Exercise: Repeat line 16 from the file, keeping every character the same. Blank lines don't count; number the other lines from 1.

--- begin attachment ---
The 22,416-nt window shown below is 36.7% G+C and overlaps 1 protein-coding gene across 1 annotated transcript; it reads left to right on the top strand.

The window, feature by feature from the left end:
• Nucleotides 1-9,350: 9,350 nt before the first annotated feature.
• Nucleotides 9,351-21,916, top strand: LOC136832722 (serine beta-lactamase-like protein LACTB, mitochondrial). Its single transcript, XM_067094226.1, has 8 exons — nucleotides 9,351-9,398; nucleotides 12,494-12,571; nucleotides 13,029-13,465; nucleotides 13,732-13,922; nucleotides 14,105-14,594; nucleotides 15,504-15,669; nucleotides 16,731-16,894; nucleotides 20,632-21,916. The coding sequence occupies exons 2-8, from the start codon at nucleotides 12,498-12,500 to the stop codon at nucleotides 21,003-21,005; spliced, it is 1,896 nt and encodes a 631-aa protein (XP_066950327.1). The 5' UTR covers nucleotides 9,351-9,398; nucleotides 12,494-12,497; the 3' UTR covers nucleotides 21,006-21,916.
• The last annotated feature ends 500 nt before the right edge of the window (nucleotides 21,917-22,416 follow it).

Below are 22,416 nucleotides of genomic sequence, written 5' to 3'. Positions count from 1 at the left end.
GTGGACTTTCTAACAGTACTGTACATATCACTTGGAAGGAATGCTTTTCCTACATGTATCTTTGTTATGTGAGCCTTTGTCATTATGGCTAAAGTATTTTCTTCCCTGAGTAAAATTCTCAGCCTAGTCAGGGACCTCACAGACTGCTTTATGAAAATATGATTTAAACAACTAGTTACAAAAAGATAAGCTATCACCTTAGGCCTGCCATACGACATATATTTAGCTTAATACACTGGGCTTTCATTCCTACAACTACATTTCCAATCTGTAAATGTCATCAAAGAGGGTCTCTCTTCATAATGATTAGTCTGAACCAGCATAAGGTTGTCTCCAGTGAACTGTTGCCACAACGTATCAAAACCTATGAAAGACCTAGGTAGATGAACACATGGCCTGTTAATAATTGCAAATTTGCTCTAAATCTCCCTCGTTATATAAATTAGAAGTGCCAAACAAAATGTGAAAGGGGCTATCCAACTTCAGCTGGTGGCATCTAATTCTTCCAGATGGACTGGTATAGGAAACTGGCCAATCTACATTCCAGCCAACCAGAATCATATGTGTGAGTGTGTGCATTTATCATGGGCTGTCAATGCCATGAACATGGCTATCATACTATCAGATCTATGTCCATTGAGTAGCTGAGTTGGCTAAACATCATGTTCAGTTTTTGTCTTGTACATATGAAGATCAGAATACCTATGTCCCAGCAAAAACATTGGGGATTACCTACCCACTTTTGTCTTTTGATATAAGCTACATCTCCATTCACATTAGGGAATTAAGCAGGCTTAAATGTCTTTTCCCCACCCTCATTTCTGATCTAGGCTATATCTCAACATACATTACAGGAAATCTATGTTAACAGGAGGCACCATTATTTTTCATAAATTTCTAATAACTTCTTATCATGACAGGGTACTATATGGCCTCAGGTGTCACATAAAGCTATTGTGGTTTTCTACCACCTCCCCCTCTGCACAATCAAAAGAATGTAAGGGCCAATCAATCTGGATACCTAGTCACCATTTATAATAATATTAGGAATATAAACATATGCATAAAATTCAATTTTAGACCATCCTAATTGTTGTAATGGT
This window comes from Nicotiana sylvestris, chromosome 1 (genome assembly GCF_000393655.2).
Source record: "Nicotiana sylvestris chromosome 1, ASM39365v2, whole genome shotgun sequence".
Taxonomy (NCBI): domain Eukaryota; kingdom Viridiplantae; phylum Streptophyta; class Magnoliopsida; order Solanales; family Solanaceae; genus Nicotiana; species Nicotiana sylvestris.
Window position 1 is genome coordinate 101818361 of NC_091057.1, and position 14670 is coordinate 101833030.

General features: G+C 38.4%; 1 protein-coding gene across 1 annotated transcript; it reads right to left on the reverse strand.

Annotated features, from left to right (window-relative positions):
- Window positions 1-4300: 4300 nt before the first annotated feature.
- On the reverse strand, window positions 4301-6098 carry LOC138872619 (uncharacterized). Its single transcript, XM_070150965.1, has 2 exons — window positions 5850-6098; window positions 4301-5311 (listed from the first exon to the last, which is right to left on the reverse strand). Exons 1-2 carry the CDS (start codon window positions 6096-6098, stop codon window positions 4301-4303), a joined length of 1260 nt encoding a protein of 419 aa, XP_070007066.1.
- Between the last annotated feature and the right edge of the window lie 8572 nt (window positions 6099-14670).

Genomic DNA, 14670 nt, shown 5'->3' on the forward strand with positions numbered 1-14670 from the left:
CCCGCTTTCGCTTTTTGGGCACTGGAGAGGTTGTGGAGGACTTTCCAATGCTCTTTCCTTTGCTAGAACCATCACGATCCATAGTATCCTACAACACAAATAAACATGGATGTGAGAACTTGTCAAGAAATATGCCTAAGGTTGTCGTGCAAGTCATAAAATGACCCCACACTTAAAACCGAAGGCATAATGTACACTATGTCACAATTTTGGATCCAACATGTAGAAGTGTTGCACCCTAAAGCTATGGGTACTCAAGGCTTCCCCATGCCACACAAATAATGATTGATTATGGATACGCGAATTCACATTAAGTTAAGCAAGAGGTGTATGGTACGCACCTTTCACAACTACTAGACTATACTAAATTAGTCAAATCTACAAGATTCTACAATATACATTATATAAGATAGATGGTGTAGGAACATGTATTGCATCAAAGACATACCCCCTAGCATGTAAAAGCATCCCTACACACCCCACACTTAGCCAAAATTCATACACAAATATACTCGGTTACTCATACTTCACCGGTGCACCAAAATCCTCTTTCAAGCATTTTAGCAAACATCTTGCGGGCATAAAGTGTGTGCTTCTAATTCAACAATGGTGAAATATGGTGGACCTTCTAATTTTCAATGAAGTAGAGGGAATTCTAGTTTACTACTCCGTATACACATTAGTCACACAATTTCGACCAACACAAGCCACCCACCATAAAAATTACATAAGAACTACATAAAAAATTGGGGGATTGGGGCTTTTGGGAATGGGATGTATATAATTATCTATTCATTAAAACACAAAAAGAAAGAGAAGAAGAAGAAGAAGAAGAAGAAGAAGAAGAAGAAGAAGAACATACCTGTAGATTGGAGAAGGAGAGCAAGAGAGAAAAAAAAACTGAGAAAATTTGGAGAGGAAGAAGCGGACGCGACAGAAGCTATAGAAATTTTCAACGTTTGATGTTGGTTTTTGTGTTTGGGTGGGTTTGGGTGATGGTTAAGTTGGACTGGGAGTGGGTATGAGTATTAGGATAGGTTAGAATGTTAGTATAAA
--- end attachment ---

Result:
- Between the last annotated feature and the right edge of the window lie 8572 nt (window positions 6099-14670).